A bulldozer rammed at least one car and overturned a commuter bus in the busy Jaffa Road in west Jerusalem in what was described as a "terrorist incident". Thirty were wounded and four killed, including the driver who was shot dead by security.
JERUSALEM, July 2 (Reuters) - A Palestinian construction
worker rampaged in a bulldozer along one of west Jerusalem's
busiest streets on Wednesday, killing three Israelis as he
crushed cars and overturned a bus before being shot dead.
There was no claim of responsibility from militant groups
and police said they were trying to establish if 30-year-old
Hosam Dwayyat had acted alone. At his family home in the Arab
east of the city, there was no sign of the crowds and banners
that normally accompany the funerals of Palestinian guerrillas.
Neighbours and relatives, including an uncle, said Dwayyat
was divorced from a Jewish Israeli. Police said he had a history
of drug offences but no known political affiliation.
Dwayyat drove the 20-tonne earthmoving vehicle for 500
metres (yards) along Jaffa Road, rolling over cars, crushing
some occupants, and ramming into a crowded number 13 bus,
flipping it on its side with his mechanical shovel.
Dramatic television footage showed the vehicle later at a
standstill and a policeman in the cab, as rescue workers and
passersby surveyed the wreckage. However, the bulldozer started
moving again and a struggle could be seen inside the cab.
A man in civilian clothes leapt aboard and fired a pistol
into the cab, followed by a helmeted policeman in body armour
who fired an automatic rifle. The officer later said he fired
twice at the wounded driver to ensure he was no further threat.
"The only way to stop him was with a bullet to the head,"
witness Moshe Oren said afterwards. "We were relieved."
Israeli government spokesman Mark Regev said the attack "was
an act of senseless, murderous violence". An aide to Palestinian
President Mahmoud Abbas called it an attempt to wreck peace
negotiations and urged Israel to show restraint in its response.
Abbas's opponents in Hamas and Islamic Jihad said the attack
was a "natural" response by Palestinians to Israeli aggression
but, nearly two weeks into a truce in the Gaza Strip, neither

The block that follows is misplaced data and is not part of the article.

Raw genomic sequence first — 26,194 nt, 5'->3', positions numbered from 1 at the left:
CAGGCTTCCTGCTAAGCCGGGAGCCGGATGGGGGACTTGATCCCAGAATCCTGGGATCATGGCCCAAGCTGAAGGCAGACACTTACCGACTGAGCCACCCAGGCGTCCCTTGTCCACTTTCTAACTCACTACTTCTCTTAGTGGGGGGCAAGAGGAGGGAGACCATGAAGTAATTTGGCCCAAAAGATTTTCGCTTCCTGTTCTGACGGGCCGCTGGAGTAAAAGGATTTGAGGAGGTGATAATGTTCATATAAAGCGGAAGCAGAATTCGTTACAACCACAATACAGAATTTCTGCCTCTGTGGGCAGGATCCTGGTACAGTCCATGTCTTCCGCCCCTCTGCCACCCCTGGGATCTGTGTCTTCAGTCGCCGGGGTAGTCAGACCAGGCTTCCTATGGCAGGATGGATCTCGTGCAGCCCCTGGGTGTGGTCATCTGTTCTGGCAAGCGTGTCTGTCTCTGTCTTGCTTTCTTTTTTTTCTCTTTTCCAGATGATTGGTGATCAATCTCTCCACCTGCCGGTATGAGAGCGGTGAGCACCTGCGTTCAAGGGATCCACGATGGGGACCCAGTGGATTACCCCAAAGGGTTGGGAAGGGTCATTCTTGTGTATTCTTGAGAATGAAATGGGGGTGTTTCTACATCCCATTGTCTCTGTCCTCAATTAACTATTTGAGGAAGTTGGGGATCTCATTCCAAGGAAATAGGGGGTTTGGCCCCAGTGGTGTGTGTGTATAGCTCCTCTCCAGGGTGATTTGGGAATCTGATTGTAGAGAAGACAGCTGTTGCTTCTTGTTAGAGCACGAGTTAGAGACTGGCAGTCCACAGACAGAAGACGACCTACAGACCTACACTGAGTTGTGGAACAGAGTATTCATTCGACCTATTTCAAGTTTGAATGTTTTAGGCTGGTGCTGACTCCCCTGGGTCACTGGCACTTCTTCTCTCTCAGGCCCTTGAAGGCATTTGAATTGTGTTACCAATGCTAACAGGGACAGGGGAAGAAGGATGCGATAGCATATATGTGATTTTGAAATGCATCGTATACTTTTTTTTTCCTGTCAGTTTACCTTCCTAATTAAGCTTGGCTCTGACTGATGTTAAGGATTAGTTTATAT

Islamist group said it was responsible for the incident.
U.S. President George W. Bush called Israeli Prime Minister
Ehud Olmert to offer condolences, Israeli spokesman Regev said.
Medical officials said more than 40 people were taken to
hospital. Two Israeli men and a woman died.
It was the first Arab attack in Jewish west Jerusalem since
a gunman killed eight students on March 6 at a rabbinical
seminary a short distance from Jaffa Road.
The scene in the aftermath of the incident was reminiscent
of numerous suicide bombings that destroyed buses on Jaffa Road
during a wave of attacks in 1996 and during the first years of a
Palestinian uprising that began in 2000.
Since then, fatal attacks on Israelis have become relatively
rare, despite frequent rocket and mortar fire from Gaza. Israeli
forces have killed more than 360 Palestinians this year, mostly
in Gaza. More than 100 of the Palestinian dead were civilians.
Hamas spokesman Sami Abu Zuhri said in Gaza his group did
not expect the attack to "influence the Gaza calm".
"There is a continued aggression against our people in the
West Bank and Jerusalem and so it is natural that our people
there will respond to such aggression," he said.
Hamas's allies, Islamic Jihad, said in a statement: "The
Jerusalem Brigades bless the heroic operation in Jerusalem as
the natural reaction to the crimes of the occupation."
Unlike Palestinians in the blockaded Gaza Strip and in the
occupied West Bank, those living in occupied east Jerusalem have
free access to the Jewish west of the city and to Israel.
Arab and Jewish populations do not mix extensively, but
thousands of Palestinians work on Israel's roads and building
sites. The gunman who attacked the seminary in March was from
east Jerusalem. That attack was claimed by Hamas officials.
A senior aide to Olmert, Vice Premier Haim Ramon, said the
incident showed that some Palestinian areas like the one where
Dwayyat lived should be separated from Jerusalem.
Olmert has faced criticism within Israel over his
willingness to consider giving Abbas some Arab-populated areas
which Israel annexed as part of Jerusalem after it occupied the
West Bank and East Jerusalem in 1967. Abbas wants the capital of
a Palestinian state to be in Jerusalem.
At Gaza's border crossing with Egypt, Egyptian forces used
water cannon and Hamas security forces had to restrain a crowd
jostling for access during a brief opening of the Rafah crossing
point between the Palestinian enclave and its Arab neighbour.
Some Palestinians threw stones at Egyptian forces and also
complained of Hamas's failure to speed their passage to Egypt,
the only access to the outside world for most Gazans, who are
blocked from other land, sea and air routes by Israel.
Date created : 2008-07-02